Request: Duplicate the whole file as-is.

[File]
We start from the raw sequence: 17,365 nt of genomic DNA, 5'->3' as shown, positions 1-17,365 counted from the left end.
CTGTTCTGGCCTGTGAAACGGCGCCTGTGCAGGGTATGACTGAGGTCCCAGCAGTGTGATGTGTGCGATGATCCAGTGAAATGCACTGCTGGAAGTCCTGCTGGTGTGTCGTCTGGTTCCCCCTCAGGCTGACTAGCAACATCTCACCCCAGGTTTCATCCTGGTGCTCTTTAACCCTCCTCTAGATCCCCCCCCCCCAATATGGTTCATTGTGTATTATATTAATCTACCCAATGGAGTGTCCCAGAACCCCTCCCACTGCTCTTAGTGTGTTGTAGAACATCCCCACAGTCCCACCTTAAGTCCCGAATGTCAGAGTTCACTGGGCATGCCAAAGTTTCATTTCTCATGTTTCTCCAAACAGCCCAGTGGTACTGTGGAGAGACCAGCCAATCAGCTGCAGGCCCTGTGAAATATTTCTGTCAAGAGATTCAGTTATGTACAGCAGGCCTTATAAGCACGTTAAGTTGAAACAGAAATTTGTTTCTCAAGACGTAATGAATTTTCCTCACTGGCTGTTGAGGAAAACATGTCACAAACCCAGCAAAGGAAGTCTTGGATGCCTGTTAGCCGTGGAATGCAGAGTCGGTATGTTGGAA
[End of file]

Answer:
We start from the raw sequence: 17,365 nt of genomic DNA, 5'->3' as shown, positions 1-17,365 counted from the left end.
CTGTTCTGGCCTGTGAAACGGCGCCTGTGCAGGGTATGACTGAGGTCCCAGCAGTGTGATGTGTGCGATGATCCAGTGAAATGCACTGCTGGAAGTCCTGCTGGTGTGTCGTCTGGTTCCCCCTCAGGCTGACTAGCAACATCTCACCCCAGGTTTCATCCTGGTGCTCTTTAACCCTCCTCTAGATCCCCCCCCCCCAATATGGTTCATTGTGTATTATATTAATCTACCCAATGGAGTGTCCCAGAACCCCTCCCACTGCTCTTAGTGTGTTGTAGAACATCCCCACAGTCCCACCTTAAGTCCCGAATGTCAGAGTTCACTGGGCATGCCAAAGTTTCATTTCTCATGTTTCTCCAAACAGCCCAGTGGTACTGTGGAGAGACCAGCCAATCAGCTGCAGGCCCTGTGAAATATTTCTGTCAAGAGATTCAGTTATGTACAGCAGGCCTTATAAGCACGTTAAGTTGAAACAGAAATTTGTTTCTCAAGACGTAATGAATTTTCCTCACTGGCTGTTGAGGAAAACATGTCACAAACCCAGCAAAGGAAGTCTTGGATGCCTGTTAGCCGTGGAATGCAGAGTCGGTATGTTGGAA